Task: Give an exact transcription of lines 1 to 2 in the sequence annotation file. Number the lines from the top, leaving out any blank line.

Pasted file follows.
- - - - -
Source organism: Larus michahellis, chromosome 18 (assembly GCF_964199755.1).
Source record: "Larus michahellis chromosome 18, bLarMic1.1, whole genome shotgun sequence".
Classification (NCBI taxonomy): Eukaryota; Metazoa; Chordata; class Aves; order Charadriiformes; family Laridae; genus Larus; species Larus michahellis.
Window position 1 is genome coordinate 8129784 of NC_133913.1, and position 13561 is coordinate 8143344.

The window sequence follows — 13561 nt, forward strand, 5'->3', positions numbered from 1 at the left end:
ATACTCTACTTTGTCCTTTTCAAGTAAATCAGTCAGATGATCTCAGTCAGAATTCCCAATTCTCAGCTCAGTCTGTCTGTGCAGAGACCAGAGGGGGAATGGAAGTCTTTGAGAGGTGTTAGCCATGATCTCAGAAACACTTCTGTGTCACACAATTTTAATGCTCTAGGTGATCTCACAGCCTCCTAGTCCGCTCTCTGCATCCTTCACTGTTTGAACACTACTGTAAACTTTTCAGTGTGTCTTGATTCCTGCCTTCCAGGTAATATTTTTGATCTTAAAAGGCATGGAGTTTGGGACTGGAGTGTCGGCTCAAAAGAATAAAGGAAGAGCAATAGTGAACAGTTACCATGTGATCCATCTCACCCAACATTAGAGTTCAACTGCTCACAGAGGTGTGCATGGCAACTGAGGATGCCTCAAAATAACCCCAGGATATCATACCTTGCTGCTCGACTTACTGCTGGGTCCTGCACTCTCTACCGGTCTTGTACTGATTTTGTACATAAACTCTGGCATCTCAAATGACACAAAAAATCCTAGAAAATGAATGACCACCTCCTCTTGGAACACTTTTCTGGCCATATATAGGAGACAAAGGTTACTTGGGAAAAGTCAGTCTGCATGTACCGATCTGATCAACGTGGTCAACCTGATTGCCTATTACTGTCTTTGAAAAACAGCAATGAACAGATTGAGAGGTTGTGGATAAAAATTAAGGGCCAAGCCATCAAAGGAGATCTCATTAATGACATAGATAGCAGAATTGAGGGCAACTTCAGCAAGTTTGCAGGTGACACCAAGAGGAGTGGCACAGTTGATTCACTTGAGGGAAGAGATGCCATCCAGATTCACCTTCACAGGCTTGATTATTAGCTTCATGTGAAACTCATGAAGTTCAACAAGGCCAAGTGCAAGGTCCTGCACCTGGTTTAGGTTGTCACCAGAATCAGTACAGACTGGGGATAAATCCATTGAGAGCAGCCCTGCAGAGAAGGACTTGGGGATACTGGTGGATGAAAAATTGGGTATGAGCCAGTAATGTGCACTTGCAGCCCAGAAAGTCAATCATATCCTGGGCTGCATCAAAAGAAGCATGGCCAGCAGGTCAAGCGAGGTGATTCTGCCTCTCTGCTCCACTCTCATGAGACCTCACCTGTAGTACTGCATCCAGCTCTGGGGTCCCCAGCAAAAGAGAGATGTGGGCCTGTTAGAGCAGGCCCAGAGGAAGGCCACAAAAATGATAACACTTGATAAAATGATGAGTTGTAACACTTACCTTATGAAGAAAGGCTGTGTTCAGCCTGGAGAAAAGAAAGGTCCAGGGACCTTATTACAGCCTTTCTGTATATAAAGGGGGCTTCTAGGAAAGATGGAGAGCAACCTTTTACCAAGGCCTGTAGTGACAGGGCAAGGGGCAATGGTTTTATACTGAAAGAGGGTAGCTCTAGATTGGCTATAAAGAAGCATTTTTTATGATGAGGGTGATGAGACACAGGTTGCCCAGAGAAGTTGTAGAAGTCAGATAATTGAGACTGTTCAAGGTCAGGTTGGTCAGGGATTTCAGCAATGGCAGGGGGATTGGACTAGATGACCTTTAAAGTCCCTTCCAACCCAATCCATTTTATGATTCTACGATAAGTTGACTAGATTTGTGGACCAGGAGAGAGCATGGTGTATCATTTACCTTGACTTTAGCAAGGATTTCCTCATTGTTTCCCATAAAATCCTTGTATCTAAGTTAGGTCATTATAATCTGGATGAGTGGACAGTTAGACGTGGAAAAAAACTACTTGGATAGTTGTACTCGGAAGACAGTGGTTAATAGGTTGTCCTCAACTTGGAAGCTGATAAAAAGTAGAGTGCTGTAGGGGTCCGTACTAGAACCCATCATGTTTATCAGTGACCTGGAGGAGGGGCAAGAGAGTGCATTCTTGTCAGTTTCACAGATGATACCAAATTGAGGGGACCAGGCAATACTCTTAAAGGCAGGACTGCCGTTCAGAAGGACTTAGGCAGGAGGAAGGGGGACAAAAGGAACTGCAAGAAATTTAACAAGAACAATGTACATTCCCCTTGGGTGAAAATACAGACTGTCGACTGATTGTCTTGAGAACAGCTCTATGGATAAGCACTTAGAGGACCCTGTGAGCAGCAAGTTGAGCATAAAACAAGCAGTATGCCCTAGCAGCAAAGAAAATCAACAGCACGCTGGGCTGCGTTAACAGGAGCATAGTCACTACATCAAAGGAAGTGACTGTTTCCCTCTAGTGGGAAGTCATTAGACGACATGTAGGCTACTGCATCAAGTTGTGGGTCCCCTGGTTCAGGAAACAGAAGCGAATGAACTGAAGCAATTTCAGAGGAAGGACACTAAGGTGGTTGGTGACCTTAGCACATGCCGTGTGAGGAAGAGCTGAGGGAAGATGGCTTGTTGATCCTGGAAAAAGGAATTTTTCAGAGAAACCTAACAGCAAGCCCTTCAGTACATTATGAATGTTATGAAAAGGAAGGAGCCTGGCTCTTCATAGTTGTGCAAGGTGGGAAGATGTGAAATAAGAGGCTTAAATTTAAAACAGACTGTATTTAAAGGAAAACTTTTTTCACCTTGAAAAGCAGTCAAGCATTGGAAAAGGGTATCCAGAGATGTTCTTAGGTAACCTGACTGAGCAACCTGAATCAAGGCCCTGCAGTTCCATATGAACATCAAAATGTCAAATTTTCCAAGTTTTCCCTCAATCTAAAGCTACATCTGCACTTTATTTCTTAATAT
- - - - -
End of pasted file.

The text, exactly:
Source organism: Larus michahellis, chromosome 18 (assembly GCF_964199755.1).
Source record: "Larus michahellis chromosome 18, bLarMic1.1, whole genome shotgun sequence".